Lock nut 21 is inlaid into end subunit 22 and is fixed by the allen screw 30. Lock nut 21 is removed if the implant 20 has to be removed.
FIG. 2 illustrates a cross section of the disk implant 20. By use of the central rod with sections of different diameters (see FIG. 3) and thicknesses of the cylindrically wound sheet 32, the subunits 24 and 26 can be expanded as desired. The cylindrical disk implant 20 is expanded as the sheets 32 are uncoiled. Generally, any method that allows for expansion of the cylindrical embodiment of the disk implant may be used. For the cylindrical disk implant 20, turning the central rod 25 uncoils the sheets 32 because the inside end of the sheet 32 is attached to the central rod 25.
FIG. 4 illustrates the cylindrical disk implant 20 in its expanded form. In its expanded form, the implant cannot be removed from the disk space.
FIG. 5 depicts a rectangular disk implant 31 according to the present invention. Turning Phillips head 39 of screw 42 encapsulated in a sheath 44 (best shown in FIG. 6) formed in the intermediate subunits 34 and 36 causes the radially outward expansion of superior intermediate subunits 34 superiorly and inferior intermediate subunits 36 inferiorly. Although shown in FIGS. 5 and 6 with two of the hinged members, or subunits 34, it will be understood by those skilled in the art who have the benefit of this disclosure that the plug, or implant, 31 may be provided with four, eight, or even more of the hinged intermediate subunits 34 and 36 as shown at reference numeral 41 in FIG. 7. The expanded shape of the rectangular disk plug 31 is illustrated in FIG. 6. Intermediate parts 34 and 36 are secured to an end cap or subunit 33 by hinge 38. Intermediate parts 34 and 36 are secured to each other by hinge 46. Upon rotation of screw 42 using a conventional screwdriver and the Phillips head slot 39, the end caps 33 are drawn closer together by movement along the threads of screw 42. To insure that the subunits 34 and 36 expand radially outwardly from screw 42, the ends 48 of each respective subunit 34 and 36 abutting the end caps 33 are angled so as to create a force vector outwardly away from screw 42 when end cap 33 exerts pressure on the surface 48, the hinge 38 being mounted in the acute angle formed by surface 48 and end cap 33. In one particularly preferred embodiment (best shown in FIGS. 7-9 and discussed below), the tendency of this force vector to cause the subunits 34 and 36 to expand is increased by angling the face 50 of one subunit 34 or 36 in the same direction as the angle in the surface 48. The surface 52 of the opposed subunit 34/36 is similarly angled, but with a bearing surface 54 formed therein that is angled in the same direction as the angle in surface 48 and face 50 so that the face 50 rides upwardly onto bearing surface 54 to translate the opposed, end-to-end force vectors applied to end caps 33 by rotation of screw 42 into a force vector having a radially outward (from screw 42) component. By referring to FIGS. 7-9, it can be seen that the radially outward expansion caused by rotation of the screw 42 effectively simulates the opening of two opposed umbrellas, and the particular embodiment shown in those figures may be conveniently referred to as having a "double umbrella" configuration.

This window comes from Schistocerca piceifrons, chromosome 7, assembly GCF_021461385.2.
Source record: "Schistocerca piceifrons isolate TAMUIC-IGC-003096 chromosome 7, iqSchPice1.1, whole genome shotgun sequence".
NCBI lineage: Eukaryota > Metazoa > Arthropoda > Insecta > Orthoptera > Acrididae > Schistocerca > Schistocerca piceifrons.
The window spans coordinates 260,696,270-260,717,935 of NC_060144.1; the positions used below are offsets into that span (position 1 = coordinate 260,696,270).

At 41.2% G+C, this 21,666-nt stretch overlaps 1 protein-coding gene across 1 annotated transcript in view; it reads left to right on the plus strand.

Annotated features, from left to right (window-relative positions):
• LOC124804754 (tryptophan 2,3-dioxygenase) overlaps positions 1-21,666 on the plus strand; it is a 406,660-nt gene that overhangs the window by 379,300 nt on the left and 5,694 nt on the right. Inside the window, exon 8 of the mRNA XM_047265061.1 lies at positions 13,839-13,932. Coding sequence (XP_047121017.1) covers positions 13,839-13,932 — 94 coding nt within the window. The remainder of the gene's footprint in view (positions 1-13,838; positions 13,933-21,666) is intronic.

A threaded lock nut 40 is inserted over Phillips screw head 39 (see FIG. 5). Lock nut 40 prevents the subunits from moving from the expanded shape. Removing lock nut 40 provides access to screw head 39 to allow subunits 34 and 36 to return to the position shown in FIG. 5.
The cylindrical 20 and 41 and rectangular 31 implants are inserted after a simple diskectomy. Ordinarily, the size of the disk implant is approximately 2.5 to 3.5 centimeters in length and 1.0 to 1.5 centimeters in height and width.